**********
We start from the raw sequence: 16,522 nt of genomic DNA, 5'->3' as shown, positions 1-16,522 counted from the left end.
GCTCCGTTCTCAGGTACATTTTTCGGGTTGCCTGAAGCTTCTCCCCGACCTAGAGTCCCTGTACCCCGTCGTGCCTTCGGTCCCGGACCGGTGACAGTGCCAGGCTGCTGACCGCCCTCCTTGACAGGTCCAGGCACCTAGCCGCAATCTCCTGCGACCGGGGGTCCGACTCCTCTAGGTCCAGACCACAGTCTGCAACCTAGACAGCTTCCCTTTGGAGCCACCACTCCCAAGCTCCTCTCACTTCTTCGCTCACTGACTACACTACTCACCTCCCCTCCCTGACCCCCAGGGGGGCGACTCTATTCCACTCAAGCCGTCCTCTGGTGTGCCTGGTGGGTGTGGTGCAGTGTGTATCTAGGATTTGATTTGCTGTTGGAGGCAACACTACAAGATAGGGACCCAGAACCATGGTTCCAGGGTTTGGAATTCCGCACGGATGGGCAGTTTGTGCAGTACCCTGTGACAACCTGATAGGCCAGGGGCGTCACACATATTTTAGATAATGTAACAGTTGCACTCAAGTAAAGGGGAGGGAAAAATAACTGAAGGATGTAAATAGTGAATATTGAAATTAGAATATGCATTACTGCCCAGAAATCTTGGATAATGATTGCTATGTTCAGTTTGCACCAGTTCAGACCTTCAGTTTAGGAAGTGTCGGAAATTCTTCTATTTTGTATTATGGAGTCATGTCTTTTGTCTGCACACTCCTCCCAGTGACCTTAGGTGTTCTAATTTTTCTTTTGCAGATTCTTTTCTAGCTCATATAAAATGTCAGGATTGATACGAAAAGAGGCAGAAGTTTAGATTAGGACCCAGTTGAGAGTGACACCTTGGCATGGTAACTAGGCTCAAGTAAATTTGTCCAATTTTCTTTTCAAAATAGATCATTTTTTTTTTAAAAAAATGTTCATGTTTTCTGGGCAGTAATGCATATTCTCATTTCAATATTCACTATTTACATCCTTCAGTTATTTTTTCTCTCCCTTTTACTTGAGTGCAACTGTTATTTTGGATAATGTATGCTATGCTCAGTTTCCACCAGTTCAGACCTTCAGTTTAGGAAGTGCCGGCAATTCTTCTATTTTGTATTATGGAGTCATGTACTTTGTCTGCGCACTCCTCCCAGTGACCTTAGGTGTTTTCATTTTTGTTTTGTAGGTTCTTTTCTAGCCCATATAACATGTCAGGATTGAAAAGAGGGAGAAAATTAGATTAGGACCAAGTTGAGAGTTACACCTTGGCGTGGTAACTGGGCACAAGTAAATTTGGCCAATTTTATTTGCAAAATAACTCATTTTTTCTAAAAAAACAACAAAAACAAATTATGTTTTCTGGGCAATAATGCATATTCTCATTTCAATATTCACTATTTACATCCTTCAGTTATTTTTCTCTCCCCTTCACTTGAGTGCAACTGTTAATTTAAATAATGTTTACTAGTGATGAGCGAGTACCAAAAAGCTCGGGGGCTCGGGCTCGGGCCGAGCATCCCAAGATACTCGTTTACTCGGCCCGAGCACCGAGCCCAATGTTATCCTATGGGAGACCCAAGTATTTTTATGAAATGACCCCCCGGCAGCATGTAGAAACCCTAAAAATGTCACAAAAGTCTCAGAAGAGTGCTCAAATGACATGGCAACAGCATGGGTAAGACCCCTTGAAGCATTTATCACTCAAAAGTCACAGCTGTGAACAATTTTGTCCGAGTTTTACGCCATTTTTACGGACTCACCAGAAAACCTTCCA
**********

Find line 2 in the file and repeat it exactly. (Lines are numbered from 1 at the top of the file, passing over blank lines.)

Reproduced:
GCTCCGTTCTCAGGTACATTTTTCGGGTTGCCTGAAGCTTCTCCCCGACCTAGAGTCCCTGTACCCCGTCGTGCCTTCGGTCCCGGACCGGTGACAGTGCCAGGCTGCTGACCGCCCTCCTTGACAGGTCCAGGCACCTAGCCGCAATCTCCTGCGACCGGGGGTCCGACTCCTCTAGGTCCAGACCACAGTCTGCAACCTAGACAGCTTCCCTTTGGAGCCACCACTCCCAAGCTCCTCTCACTTCTTCGCTCACTGACTACACTACTCACCTCCCCTCCCTGACCCCCAGGGGGGCGACTCTATTCCACTCAAGCCGTCCTCTGGTGTGCCTGGTGGGTGTGGTGCAGTGTGTATCTAGGATTTGATTTGCTGTTGGAGGCAACACTACAAGATAGGGACCCAGAACCATGGTTCCAGGGTTTGGAATTCCGCACGGATGGGCAGTTTGTGCAGTACCCTGTGACAACCTGATAGGCCAGGGGCGTCACACATATTTTAGATAATGTAACAGTTGCACTCAAGTAAAGGGGAGGGAAAAATAACTGAAGGATGTAAATAGTGAATATTGAAATTAGAATATGCATTACTGCCCAGAAATCTTGGATAATGATTGCTATGTTCAGTTTGCACCAGTTCAGACCTTCAGTTTAGGAAGTGTCGGAAATTCTTCTATTTTGTATTATGGAGTCATGTCTTTTGTCTGCACACTCCTCCCAGTGACCTTAGGTGTTCTAATTTTTCTTTTGCAGATTCTTTTCTAGCTCATATAAAATGTCAGGATTGATACGAAAAGAGGCAGAAGTTTAGATTAGGACCCAGTTGAGAGTGACACCTTGGCATGGTAACTAGGCTCAAGTAAATTTGTCCAATTTTCTTTTCAAAATAGATCATTTTTTTTTTAAAAAAATGTTCATGTTTTCTGGGCAGTAATGCATATTCTCATTTCAATATTCACTATTTACATCCTTCAGTTATTTTTTCTCTCCCTTTTACTTGAGTGCAACTGTTATTTTGGATAATGTATGCTATGCTCAGTTTCCACCAGTTCAGACCTTCAGTTTAGGAAGTGCCGGCAATTCTTCTATTTTGTATTATGGAGTCATGTACTTTGTCTGCGCACTCCTCCCAGTGACCTTAGGTGTTTTCATTTTTGTTTTGTAGGTTCTTTTCTAGCCCATATAACATGTCAGGATTGAAAAGAGGGAGAAAATTAGATTAGGACCAAGTTGAGAGTTACACCTTGGCGTGGTAACTGGGCACAAGTAAATTTGGCCAATTTTATTTGCAAAATAACTCATTTTTTCTAAAAAAACAACAAAAACAAATTATGTTTTCTGGGCAATAATGCATATTCTCATTTCAATATTCACTATTTACATCCTTCAGTTATTTTTCTCTCCCCTTCACTTGAGTGCAACTGTTAATTTAAATAATGTTTACTAGTGATGAGCGAGTACCAAAAAGCTCGGGGGCTCGGGCTCGGGCCGAGCATCCCAAGATACTCGTTTACTCGGCCCGAGCACCGAGCCCAATGTTATCCTATGGGAGACCCAAGTATTTTTATGAAATGACCCCCCGGCAGCATGTAGAAACCCTAAAAATGTCACAAAAGTCTCAGAAGAGTGCTCAAATGACATGGCAACAGCATGGGTAAGACCCCTTGAAGCATTTATCACTCAAAAGTCACAGCTGTGAACAATTTTGTCCGAGTTTTACGCCATTTTTACGGACTCACCAGAAAACCTTCCA